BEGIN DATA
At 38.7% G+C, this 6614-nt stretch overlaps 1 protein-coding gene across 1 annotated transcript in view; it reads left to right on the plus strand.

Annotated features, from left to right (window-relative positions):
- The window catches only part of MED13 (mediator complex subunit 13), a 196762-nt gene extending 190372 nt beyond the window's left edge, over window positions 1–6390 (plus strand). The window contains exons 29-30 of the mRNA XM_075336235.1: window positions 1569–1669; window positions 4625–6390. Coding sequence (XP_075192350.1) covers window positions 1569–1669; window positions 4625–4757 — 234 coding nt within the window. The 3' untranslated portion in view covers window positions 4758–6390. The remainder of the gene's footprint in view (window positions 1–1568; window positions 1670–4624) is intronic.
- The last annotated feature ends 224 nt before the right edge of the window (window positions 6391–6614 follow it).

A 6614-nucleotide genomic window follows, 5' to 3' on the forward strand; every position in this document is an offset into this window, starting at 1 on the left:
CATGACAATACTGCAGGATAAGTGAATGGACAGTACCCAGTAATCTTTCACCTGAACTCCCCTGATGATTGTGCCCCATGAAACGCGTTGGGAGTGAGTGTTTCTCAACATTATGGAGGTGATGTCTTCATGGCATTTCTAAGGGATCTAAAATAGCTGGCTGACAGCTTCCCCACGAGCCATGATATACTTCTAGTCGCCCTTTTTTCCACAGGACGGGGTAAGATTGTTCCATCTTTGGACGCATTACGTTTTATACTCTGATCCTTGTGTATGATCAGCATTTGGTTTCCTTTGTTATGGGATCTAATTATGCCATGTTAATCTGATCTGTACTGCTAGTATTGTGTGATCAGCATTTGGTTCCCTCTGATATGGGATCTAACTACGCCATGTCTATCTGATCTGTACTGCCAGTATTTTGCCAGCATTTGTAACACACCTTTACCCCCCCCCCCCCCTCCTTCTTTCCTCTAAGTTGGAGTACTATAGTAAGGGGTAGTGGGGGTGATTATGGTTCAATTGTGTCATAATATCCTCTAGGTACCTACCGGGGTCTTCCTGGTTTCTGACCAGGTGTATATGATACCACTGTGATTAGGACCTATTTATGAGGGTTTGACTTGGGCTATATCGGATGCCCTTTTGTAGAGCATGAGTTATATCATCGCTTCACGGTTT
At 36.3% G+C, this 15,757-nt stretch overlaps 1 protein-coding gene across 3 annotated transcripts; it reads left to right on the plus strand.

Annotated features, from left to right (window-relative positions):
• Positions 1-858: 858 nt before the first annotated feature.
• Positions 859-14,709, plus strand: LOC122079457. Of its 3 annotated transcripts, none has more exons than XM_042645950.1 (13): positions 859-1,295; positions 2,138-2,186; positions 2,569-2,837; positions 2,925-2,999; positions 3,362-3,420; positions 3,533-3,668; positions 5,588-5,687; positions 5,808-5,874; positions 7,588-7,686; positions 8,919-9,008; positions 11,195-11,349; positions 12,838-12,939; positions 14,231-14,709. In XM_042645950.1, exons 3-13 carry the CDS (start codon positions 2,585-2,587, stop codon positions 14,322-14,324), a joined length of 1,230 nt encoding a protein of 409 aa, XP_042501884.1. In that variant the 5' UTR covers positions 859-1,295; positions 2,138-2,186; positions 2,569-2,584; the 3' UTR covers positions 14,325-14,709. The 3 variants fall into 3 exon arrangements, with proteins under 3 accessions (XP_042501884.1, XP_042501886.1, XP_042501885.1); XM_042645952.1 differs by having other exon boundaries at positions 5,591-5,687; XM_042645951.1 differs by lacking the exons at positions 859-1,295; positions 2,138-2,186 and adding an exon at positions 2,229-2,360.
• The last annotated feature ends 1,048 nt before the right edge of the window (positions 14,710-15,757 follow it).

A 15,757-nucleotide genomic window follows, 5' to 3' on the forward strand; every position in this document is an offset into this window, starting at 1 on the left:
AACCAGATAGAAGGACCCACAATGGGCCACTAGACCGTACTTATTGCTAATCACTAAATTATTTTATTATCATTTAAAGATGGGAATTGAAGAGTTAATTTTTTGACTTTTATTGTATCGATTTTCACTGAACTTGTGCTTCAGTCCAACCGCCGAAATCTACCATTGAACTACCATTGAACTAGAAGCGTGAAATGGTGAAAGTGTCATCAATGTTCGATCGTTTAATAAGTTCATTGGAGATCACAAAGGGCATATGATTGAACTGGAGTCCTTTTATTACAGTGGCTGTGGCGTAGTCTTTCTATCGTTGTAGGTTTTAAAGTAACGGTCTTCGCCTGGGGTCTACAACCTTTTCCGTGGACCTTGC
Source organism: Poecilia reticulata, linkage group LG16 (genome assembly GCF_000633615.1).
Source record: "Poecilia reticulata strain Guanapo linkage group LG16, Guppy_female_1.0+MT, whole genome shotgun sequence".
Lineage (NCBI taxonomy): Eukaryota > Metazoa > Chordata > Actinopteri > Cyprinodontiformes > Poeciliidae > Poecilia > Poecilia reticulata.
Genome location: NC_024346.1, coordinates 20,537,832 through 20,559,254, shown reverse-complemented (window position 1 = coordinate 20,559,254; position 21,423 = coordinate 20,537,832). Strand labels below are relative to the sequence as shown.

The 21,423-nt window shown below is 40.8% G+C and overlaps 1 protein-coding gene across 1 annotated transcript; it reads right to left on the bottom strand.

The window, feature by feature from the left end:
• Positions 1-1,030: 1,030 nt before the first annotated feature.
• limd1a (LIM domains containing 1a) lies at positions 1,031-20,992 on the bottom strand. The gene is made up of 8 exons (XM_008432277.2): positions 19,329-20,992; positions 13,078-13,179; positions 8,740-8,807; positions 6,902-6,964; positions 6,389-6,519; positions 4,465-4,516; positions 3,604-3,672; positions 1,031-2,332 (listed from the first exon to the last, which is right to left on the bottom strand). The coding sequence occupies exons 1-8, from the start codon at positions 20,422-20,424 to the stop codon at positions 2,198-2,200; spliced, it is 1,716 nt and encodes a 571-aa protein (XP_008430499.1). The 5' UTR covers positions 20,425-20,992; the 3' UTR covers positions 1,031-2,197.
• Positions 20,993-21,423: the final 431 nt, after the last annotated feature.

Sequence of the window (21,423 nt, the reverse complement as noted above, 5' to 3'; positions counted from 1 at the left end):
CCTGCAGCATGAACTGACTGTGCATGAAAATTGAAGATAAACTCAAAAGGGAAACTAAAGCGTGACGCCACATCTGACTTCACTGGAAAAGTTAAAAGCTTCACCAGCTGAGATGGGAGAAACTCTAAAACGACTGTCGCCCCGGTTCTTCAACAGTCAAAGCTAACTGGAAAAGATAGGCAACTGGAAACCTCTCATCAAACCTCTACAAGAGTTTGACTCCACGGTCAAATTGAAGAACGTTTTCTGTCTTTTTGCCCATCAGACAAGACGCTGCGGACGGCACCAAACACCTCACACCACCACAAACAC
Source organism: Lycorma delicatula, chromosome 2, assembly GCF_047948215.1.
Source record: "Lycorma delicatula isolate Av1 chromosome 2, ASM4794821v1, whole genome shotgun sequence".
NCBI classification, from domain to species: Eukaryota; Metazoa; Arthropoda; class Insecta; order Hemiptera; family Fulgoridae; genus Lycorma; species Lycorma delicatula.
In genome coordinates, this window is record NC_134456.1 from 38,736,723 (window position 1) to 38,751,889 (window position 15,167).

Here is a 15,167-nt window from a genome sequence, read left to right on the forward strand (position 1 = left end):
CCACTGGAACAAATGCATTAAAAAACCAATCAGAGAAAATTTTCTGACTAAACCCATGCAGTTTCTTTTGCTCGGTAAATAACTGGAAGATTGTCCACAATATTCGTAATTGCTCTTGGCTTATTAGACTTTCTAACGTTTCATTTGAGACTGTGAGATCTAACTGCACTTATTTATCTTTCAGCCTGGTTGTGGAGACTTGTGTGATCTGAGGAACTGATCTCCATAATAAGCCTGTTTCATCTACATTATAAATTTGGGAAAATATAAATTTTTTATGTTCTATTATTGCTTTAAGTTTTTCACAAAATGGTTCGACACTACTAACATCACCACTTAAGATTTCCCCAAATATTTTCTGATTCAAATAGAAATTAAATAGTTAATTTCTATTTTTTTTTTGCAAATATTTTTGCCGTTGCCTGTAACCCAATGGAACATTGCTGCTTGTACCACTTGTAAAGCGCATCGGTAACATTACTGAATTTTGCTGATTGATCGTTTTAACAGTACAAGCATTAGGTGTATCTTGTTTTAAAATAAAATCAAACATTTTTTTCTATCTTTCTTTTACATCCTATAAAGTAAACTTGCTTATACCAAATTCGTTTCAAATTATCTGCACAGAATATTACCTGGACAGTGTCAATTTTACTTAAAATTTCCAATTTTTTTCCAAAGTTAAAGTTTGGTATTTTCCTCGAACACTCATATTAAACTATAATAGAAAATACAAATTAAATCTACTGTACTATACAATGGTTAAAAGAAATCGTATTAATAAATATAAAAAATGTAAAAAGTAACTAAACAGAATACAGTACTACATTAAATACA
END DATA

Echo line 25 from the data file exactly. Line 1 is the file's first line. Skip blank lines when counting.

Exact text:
Source organism: Lycorma delicatula, chromosome 2, assembly GCF_047948215.1.